In 2001, Q-Tip found himself at a crossroads in his career. His new record “Kamaal The Abstract” was finished and advance copies had already reached select members of the press. Initial feedback was looking good. But behind the scenes, Tip’s label situation was beginning to unfold.
Before Q-Tip had completed the record, Clive Davis — the legendary music executive who had supported Tip’s vision for Kamaal The Abstract — was fired from his position at Arista. He was quickly replaced by L.A. Reid who brought with him a new vision for the label. Reid’s first signings at Arista included pop acts Avril Lavigne and Pink: a stark sonic contrast to Q-Tip’s ambitious fusion of Jazz, Rock and Hip Hop.
Initially Reid was supportive of the release, but told Q-Tip that he felt the record needed more singles to make it commercially viable. After hitting the studio and creating new material to play to his executive, Q-Tip scheduled another meeting to discuss releasing the album. Reid still wasn’t sure. “He kinda didn’t say anything, he just puffed on his cigar in the meeting,” Q-Tip told ThisIs50. “I was like ‘yo, you cool but I gotta bounce’. He didn’t really want to say that he wasn’t hearing it, but that’s what it was. So I just bounced.”
Deciding to cut his losses, Q-Tip requested and was granted a release from Arista. Shortly after he discovered a home that would be more supportive of his musical vision in the form of DreamWorks Records, securing a deal to found his own bespoke sub-label ‘Abstract Artworks’ in the process. “I’m able to work and develop artists,” he told HipHopDX in 2003. “I’m working on developing them and putting myself out. It’s intriguing to be at one of the last independent labels and to have the opportunity to build something and really grow a real relationship.”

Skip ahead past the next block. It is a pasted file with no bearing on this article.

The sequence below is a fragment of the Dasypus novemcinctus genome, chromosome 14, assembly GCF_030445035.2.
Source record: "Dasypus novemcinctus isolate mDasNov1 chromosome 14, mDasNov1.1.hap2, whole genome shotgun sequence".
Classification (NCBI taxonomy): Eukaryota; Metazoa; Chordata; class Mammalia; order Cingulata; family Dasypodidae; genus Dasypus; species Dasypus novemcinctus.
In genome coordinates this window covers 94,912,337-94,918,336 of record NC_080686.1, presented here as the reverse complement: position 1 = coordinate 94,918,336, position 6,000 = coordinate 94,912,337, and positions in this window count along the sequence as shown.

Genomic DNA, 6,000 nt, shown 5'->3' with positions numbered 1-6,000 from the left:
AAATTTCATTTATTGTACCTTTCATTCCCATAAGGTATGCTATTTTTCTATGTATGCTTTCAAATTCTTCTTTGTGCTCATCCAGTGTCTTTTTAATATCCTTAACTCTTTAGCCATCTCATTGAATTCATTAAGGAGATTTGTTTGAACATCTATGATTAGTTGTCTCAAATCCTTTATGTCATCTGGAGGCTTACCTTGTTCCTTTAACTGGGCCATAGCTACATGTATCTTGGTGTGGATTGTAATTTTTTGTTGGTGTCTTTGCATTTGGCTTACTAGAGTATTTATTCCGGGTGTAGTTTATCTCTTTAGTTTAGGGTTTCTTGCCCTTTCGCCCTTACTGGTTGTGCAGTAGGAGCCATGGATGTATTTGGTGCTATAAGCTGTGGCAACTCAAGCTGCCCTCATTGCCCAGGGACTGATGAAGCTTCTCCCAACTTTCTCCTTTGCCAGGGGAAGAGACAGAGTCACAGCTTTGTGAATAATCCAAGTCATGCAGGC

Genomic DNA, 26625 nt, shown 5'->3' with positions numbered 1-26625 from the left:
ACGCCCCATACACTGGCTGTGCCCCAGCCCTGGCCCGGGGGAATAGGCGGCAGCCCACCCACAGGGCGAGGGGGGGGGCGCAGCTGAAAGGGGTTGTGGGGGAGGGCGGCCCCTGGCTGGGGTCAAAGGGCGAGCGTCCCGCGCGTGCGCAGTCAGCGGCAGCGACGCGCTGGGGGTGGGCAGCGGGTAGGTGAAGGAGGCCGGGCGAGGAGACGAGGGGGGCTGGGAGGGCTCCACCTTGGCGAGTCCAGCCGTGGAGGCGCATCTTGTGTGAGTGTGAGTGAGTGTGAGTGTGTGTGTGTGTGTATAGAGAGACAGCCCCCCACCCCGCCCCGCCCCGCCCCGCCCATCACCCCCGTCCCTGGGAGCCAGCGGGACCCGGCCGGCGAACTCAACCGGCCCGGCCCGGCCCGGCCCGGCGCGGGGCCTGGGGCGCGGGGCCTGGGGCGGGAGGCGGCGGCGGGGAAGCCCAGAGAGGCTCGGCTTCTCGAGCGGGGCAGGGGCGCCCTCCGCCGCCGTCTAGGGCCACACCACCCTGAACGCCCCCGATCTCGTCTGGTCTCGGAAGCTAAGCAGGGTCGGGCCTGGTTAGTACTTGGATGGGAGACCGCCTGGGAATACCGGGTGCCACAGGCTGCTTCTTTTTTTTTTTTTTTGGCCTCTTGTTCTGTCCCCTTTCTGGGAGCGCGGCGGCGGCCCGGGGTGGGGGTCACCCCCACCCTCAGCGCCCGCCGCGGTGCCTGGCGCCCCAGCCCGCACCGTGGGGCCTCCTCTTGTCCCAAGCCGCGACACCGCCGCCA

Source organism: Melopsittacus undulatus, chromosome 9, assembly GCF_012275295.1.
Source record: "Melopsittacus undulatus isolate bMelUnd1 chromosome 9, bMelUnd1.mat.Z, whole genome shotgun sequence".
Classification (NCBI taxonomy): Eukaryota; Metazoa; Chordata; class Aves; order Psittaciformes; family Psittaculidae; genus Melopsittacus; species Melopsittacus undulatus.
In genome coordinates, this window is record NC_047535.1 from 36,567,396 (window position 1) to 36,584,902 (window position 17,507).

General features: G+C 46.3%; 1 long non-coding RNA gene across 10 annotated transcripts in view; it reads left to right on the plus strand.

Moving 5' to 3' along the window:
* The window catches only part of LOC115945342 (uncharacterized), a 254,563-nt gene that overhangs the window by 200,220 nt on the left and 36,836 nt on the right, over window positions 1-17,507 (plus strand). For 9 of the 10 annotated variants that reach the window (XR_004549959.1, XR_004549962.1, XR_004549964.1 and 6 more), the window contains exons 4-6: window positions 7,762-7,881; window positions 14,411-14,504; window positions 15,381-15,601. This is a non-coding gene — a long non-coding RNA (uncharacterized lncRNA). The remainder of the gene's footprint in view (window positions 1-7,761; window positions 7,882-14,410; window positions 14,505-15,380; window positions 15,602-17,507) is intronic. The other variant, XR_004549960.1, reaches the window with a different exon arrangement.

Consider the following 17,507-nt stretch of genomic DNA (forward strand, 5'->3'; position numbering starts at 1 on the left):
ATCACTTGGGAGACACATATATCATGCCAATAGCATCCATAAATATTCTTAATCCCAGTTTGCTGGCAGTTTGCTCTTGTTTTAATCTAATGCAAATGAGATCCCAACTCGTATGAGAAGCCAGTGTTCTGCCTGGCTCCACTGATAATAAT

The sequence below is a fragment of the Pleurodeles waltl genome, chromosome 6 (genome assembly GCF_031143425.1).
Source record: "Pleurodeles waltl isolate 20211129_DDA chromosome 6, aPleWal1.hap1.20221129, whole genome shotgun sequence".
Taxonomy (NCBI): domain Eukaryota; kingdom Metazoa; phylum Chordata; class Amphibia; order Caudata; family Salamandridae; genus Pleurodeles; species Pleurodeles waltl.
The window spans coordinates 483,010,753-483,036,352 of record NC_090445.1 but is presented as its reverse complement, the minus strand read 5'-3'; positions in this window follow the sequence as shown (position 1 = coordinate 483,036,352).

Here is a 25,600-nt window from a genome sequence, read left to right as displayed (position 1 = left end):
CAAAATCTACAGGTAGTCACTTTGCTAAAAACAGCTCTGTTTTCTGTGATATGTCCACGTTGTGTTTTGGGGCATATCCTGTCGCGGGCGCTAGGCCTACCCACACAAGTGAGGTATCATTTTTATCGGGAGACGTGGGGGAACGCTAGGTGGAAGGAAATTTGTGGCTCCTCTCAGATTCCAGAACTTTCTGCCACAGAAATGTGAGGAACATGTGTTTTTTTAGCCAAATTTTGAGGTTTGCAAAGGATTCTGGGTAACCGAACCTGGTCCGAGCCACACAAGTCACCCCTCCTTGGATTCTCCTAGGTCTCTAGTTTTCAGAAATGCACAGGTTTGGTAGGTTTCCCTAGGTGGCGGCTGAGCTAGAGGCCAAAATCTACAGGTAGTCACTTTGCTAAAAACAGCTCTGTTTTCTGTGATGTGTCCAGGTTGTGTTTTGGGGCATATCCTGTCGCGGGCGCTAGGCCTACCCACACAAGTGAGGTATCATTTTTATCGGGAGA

With a new home and the support of DreamWorks behind him, Q-Tip threw himself back into work and began laying the foundation for his next recording, operating under the working title “Open”.
Jazz (We Got)
The initial starting point for recording sessions began at Q-Tip’s home studio, much as classic Tribe LPs were born in the early- and mid-nineties. “I would make sketches of ideas,” Q-Tip explained to Remix. “I’d flesh it out at the piano or just deal with a drum rhythm on the MPC 2000, add some chord progressions and bass lines, then play it for the band, and they would tailor it.” The band in question featured a number of notable names in the NY Jazz scene.
Open’s rhythm section comprised of Mark Colenberg on drums and Derrick Hodge on bass. Mark had cut his teeth playing for Q-Tip’s friend Common, while Derrick was working on sessions with the likes of Anthony Hamilton and Vivian Green. Both would go on to be integral parts of Robert Glasper’s band, as well as celebrated artists and composers in their own rights.
“Jazz musicians, when they are open, are the most skilled and gifted players. They deal with music in a holistic way.”